The ASX slips 10 points to 7424 (-0.14%) as Chinese PPI surges and iron ore falls on Dalian futures exchange. Miners were on the nose today with BHP down 2.7% and FMG off 2.1% as futures tumbled in Asia, S32 off 2.3% as base metals and lithium stocks also came under pressure, ORE down 4.7% and PLS off 3.8%. Even battery tech stocks slid with NVX down 14.1% and TLG off 8.6%. CHN kicked hard again up 4.9% as brokers upgraded targets. Gold miners held up better but were still a little troubled, NCM up 0.6% and DEG off 1.3%. Energy stocks failed to fire despite higher crude prices as mergers and corporate actions overshadow the sector. Banks saved blushed today as NAB had a great day bouncing hard on broker upgrades as it slipped into second spot on brokers league table, the stock closed up 4.4% and dragged up WBC by 0.8% and ANZ 0.8%. The Big Bank Basket closed higher at $189.89. Other financials slipped slightly, MFG down 2.8% and QBE off 1.5%. Industrials mixed but drifting lower for choice. REA down 2.2%, WOW off 0.6% and QAN falling 2.2% as travel stocks pulled back from recent optimism. Tech under pressure as APT followed Square lower by 2.2%. The AllTech Index down 0.9%. In corporate news, PPH reported and needed more than a prayer to avoid a sharp sell off down by 13.4%. VUL down 6.7% on acquisition of a data set. The Noosa Mining conference kicked off today and some good moves in explorers but very stock specific. On the economic front, we had better consumer confidence and new home sales. The 10-year yield slipped slightly to 1.73% and Asian markets fell hard on Chinese property woes.  


  • Winners: ABR, CHN, UMG, NAB, CCX, 360, TUA, WTC, DMP.
  • Losers: NVX, IMM, PPH, MNS, NMT, TLG, IHL, CXO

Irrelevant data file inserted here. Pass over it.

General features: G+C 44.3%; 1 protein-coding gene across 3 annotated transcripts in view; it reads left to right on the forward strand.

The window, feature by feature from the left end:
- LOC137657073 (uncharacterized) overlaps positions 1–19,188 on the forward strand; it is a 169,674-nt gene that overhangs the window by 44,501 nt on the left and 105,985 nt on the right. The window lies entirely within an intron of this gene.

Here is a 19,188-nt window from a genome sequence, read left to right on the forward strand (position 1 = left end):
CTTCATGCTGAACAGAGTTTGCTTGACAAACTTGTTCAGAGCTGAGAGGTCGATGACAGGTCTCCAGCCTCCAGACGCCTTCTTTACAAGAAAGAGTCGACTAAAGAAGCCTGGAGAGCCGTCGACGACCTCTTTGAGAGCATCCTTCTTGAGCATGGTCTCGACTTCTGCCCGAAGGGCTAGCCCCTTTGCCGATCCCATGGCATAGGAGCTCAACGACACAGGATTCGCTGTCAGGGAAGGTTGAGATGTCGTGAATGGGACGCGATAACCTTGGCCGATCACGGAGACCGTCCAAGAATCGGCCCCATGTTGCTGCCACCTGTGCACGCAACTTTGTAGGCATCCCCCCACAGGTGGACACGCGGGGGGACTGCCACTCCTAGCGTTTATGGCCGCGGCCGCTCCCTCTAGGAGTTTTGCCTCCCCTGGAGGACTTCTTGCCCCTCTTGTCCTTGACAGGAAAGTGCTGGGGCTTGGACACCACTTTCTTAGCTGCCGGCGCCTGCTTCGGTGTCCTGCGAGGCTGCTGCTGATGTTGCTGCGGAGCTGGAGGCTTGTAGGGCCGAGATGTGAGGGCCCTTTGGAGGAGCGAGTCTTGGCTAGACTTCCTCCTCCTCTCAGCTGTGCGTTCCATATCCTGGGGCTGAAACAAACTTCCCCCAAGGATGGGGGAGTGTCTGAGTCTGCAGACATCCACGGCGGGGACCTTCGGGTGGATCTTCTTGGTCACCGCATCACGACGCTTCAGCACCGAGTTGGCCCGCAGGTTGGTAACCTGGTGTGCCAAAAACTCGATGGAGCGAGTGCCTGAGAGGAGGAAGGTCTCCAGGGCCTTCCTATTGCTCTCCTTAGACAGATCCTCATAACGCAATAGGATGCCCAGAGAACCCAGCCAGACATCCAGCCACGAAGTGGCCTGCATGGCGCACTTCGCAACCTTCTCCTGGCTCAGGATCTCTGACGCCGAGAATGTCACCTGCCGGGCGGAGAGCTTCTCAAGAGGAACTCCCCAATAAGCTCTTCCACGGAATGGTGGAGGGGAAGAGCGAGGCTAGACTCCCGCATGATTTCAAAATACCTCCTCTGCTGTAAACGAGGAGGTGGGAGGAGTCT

• Positive sectors: Banks.
  • Negative sectors: Miners. Energy. Lithium. Battery Tech. Insurers. Tech.
  • Hi 7461 Lo 7412.
  • Big Bank Basket: Up to $189.89 (0.9%).
  • All-Tech index: Down 0.9% APT down 2.2%
  • Gold: Higher at AUD2480
  • Bitcoin: Lower at US$66540
  • Aussie Dollar:  Lower at 73.66c. 10-YEAR YIELD: Falls to 1.73%
  • Asian Markets: Japan down 0.6% Hong Kong down 1.2% and China down 1.4%.
  • US Futures: Dow futures down 115 NASDAQ futures down 55.


  • CHN +4.94% positive broker commentary.
  • UMG +4.62% takeover speculation.
  • KGN +2.21% Singles Day.
  • LCK +33.33% hydrogen stock waking up.
  • NAB +4.36% broker upgrades.
  • OCL +2.44% thin as always – director’s selling.
  • SWM +2.65% broker upgrades.
  • VR1 +17.86% enterprise sales and TCV update.
  • PRL +12.90% pushed hard by promoter.
  • FBR +8.33% MOU with UAE ministry.
  • IMM -13.57% final Phase IIb AIPAC clinical trial results.
  • PPH -13.41% interim results. Not livin’ on a prayer.
  • VUL -6.65% data acquisition. JCap winning.
  • MNS -11.72% TLG -8.64% battery tech down today.
  • NMT -9.09% profit taking.
  • AVZ -5.71% up one day down the next.
  • ADN -17.50% merger with MEP.
  • IBX -16.00% response to ASX query.
  • Speculative stock of the Day: Renu Energy (RNE) +34.15% acquisition of Countrywide Renewable Hydrogen. Scrip issued at 6.88c.


  • The Westpac-Melbourne Institute Index of Consumer Sentiment increased 0.6% to 105.3 in November from 104.6 in October. The index remaining relatively steady over the last two months despite easing of lockdowns in NSW and VIC. Adding some perspective, the index had jumped more than 30% in the two months to October.